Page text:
When talking about the themes of Tumbbad, creative director Anand Gandhi said, “My idea behind Tumbbad was to use the horror as an allegory of toxic masculinity and parochialism.” He further spoke about the historical privilege afforded to men through societal structures, where birth alone bestowed social advantages, property control, and moral authority.
What came out of Gandhi and his team’s efforts is Tumbbad (2018), a tale of conjuring and horror, where ancestral worship births a cycle of insatiable greed. Tumbbad is a cursed village harbouring Hastar, an ancient demon god condemned to be forgotten, susceptible to exploitation by men who think they can outwit Gods. The film scrutinises this patriarchal system, revealing how some wield power to violate the fundamental rights of those who are marginalised, perpetuating horrors upon the oppressed.
In 1993, Rahi Anil Barve first conceived the idea that would later become Tumbbad. Four years later, at age of 18, Barve had the first draft of the story. The film would go on floors ultimately in 2012. Yet, even after one round of shooting and even editing, Barve and his producer, Sohum Shah, felt dissatisfied. The film underwent a substantial transformation and a final round of shooting was done in May 2015. Tumbbad's journey ended up spanning over two decades of persistence. No wonder it’s such an exquisite blend of visual grandeur and cultural richness.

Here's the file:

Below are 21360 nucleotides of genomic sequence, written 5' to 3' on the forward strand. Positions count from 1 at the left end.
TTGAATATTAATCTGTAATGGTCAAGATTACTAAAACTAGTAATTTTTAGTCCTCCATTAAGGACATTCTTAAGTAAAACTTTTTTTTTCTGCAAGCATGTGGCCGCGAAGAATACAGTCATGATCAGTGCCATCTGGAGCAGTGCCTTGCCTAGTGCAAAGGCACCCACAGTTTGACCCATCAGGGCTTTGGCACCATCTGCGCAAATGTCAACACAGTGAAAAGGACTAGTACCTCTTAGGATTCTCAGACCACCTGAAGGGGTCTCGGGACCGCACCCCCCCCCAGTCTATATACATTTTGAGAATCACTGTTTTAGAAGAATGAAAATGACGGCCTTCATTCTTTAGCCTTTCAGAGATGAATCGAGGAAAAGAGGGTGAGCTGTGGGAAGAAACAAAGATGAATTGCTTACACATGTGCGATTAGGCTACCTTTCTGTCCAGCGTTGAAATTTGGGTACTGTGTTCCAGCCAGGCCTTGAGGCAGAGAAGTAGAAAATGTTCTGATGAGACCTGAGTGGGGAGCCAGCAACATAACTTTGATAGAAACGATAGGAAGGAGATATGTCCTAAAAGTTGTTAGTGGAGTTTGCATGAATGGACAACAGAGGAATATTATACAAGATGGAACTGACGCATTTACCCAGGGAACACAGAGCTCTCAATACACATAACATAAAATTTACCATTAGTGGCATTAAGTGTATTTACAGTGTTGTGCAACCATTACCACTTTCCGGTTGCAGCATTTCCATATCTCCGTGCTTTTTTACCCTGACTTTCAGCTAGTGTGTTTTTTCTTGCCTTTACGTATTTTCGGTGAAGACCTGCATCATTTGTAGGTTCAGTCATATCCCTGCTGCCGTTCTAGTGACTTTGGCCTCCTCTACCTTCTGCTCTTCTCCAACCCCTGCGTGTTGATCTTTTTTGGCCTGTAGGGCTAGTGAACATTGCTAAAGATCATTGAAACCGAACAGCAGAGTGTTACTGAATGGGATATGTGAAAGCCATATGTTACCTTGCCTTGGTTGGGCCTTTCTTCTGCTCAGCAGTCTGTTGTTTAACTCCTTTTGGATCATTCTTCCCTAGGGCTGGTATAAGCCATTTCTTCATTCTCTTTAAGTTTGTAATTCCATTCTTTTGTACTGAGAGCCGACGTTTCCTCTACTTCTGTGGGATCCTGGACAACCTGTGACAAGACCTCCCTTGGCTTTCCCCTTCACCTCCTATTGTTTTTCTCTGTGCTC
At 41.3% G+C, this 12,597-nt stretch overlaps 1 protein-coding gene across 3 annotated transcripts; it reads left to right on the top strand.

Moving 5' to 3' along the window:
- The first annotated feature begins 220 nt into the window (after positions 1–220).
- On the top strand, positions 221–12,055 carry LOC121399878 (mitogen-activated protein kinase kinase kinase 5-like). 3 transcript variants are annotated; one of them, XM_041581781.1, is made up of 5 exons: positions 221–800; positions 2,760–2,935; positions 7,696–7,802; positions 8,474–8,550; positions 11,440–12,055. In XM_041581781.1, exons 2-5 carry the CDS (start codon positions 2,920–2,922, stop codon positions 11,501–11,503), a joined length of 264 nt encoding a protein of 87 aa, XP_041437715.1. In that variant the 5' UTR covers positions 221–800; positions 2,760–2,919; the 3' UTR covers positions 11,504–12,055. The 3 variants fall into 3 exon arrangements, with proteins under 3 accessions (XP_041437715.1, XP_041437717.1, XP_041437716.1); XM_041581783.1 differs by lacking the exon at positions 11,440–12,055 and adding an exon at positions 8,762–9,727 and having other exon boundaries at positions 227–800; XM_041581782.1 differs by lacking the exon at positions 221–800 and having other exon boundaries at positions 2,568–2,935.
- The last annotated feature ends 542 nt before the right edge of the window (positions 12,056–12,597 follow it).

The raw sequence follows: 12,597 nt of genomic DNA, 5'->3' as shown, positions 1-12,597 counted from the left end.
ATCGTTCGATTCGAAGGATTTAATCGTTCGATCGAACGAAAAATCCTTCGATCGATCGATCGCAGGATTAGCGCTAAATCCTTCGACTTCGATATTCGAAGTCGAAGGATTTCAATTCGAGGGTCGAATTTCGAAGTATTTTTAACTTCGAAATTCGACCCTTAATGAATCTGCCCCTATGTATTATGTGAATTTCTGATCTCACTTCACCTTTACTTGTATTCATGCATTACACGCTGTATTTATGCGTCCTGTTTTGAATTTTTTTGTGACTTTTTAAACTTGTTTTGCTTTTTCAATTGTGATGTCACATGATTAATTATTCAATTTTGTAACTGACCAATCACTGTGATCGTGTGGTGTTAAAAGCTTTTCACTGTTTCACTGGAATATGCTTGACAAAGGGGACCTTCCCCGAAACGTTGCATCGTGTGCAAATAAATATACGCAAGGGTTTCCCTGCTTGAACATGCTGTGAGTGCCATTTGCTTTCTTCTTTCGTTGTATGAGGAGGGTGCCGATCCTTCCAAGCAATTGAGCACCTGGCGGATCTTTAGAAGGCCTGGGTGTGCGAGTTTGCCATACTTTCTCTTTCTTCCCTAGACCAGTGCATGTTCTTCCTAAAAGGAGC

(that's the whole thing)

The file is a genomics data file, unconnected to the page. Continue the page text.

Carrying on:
Brought to life by a cast that included Sohum Shah, Jyoti Malshe, Anita Date-Kelkar, Ronjini Chakraborty, Tumbbad achieves commendable feats. Its world-building, though not without flaws, remains convincingly immersive, especially when you keep in mind that it was made within a modest budget of Rs. 5 crores. The most terrifying moment in the film is when Vinayak tricks Raghav (Deepak Damle) into entering the womb. The fear of what awaits inside clutches you. As Raghav stands at the centre of the pulsating womb, the audience is left at the edge of their seats in anticipation and dread. We watch Hastar attack Raghav, turning him into a monster. We witness Vinayak’s scheming betrayal. Greed will turn all of us into monsters.
Cinematographer Pankaj Kumar, and the Production Designers Nitin Zihani Choudhary and Rakesh Yadav wield their artistic prowess, elevating Tumbbad in every scene. The film navigates the shifting landscapes of our country – from feudalism, to colonisation, and then the emergence of a young capitalist society. Tumbbad serves as a chilling exploration of societal power dynamics through a tale set not in a dystopian future but in an uncanny past spanning 1918 to 1947, seen through the lens of a genre film that goes beyond supernatural elements, revealing our persistent human flaws. The score by Jesper Kyd is able to create an atmosphere of dread and suspense without relying on the typical jump scares. The lashing rain contributes to the sound design — the score like the rain in Tumbbad is persistent and unrelenting.
At the end of Tumbbad, Vinayak and his son embark on a final journey to the womb armed with many flour dough dolls to keep Hastar occupied while they steal his bottomless bag of gold. Their strategy takes an unexpected turn as numerous manifestations of Hastar surface, one for each of the flour dolls in their possession. Vinayak succumbs to his fate and his son finally decides to put an end to the cycle of greed. The monsters portrayed may fall short of the imagined horrors, but as the credits roll a profound realisation dawns — the real monsters are in the hearts of men.